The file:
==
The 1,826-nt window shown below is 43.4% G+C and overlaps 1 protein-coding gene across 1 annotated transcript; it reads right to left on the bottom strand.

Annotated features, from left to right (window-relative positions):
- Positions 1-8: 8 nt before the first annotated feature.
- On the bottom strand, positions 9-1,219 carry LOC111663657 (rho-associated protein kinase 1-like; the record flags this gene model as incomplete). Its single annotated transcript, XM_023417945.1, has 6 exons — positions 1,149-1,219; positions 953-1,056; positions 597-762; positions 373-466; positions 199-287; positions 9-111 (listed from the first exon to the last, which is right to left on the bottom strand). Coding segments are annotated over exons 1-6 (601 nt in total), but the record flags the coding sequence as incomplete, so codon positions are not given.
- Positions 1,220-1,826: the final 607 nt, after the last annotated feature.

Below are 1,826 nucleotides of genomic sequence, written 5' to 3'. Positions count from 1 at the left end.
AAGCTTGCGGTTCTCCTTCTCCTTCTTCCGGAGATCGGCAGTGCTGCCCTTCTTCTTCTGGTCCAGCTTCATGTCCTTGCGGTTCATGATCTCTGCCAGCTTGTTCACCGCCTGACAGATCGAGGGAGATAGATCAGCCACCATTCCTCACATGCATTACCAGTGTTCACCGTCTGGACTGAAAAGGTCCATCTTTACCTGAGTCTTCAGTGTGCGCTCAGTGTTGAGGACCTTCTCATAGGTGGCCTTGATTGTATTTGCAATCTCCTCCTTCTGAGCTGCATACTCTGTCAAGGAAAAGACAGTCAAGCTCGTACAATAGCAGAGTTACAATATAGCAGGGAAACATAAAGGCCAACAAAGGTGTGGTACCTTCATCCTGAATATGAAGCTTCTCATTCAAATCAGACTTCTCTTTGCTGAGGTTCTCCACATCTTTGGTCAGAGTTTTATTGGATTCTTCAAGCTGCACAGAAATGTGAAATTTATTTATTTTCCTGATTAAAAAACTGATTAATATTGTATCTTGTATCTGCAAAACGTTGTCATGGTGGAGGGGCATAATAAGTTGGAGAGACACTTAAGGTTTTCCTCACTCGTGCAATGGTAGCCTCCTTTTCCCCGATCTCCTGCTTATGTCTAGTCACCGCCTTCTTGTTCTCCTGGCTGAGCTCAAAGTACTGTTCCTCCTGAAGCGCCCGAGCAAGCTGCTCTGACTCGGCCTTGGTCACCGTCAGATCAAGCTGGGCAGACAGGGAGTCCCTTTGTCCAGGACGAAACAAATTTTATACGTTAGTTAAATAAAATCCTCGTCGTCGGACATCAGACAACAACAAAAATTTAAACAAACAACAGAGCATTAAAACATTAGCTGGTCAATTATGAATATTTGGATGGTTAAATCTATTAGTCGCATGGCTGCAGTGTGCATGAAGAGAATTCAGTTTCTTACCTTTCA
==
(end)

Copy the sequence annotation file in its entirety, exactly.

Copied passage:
The 1,826-nt window shown below is 43.4% G+C and overlaps 1 protein-coding gene across 1 annotated transcript; it reads right to left on the bottom strand.

Annotated features, from left to right (window-relative positions):
- Positions 1-8: 8 nt before the first annotated feature.
- On the bottom strand, positions 9-1,219 carry LOC111663657 (rho-associated protein kinase 1-like; the record flags this gene model as incomplete). Its single annotated transcript, XM_023417945.1, has 6 exons — positions 1,149-1,219; positions 953-1,056; positions 597-762; positions 373-466; positions 199-287; positions 9-111 (listed from the first exon to the last, which is right to left on the bottom strand). Coding segments are annotated over exons 1-6 (601 nt in total), but the record flags the coding sequence as incomplete, so codon positions are not given.
- Positions 1,220-1,826: the final 607 nt, after the last annotated feature.

Below are 1,826 nucleotides of genomic sequence, written 5' to 3'. Positions count from 1 at the left end.
AAGCTTGCGGTTCTCCTTCTCCTTCTTCCGGAGATCGGCAGTGCTGCCCTTCTTCTTCTGGTCCAGCTTCATGTCCTTGCGGTTCATGATCTCTGCCAGCTTGTTCACCGCCTGACAGATCGAGGGAGATAGATCAGCCACCATTCCTCACATGCATTACCAGTGTTCACCGTCTGGACTGAAAAGGTCCATCTTTACCTGAGTCTTCAGTGTGCGCTCAGTGTTGAGGACCTTCTCATAGGTGGCCTTGATTGTATTTGCAATCTCCTCCTTCTGAGCTGCATACTCTGTCAAGGAAAAGACAGTCAAGCTCGTACAATAGCAGAGTTACAATATAGCAGGGAAACATAAAGGCCAACAAAGGTGTGGTACCTTCATCCTGAATATGAAGCTTCTCATTCAAATCAGACTTCTCTTTGCTGAGGTTCTCCACATCTTTGGTCAGAGTTTTATTGGATTCTTCAAGCTGCACAGAAATGTGAAATTTATTTATTTTCCTGATTAAAAAACTGATTAATATTGTATCTTGTATCTGCAAAACGTTGTCATGGTGGAGGGGCATAATAAGTTGGAGAGACACTTAAGGTTTTCCTCACTCGTGCAATGGTAGCCTCCTTTTCCCCGATCTCCTGCTTATGTCTAGTCACCGCCTTCTTGTTCTCCTGGCTGAGCTCAAAGTACTGTTCCTCCTGAAGCGCCCGAGCAAGCTGCTCTGACTCGGCCTTGGTCACCGTCAGATCAAGCTGGGCAGACAGGGAGTCCCTTTGTCCAGGACGAAACAAATTTTATACGTTAGTTAAATAAAATCCTCGTCGTCGGACATCAGACAACAACAAAAATTTAAACAAACAACAGAGCATTAAAACATTAGCTGGTCAATTATGAATATTTGGATGGTTAAATCTATTAGTCGCATGGCTGCAGTGTGCATGAAGAGAATTCAGTTTCTTACCTTTCA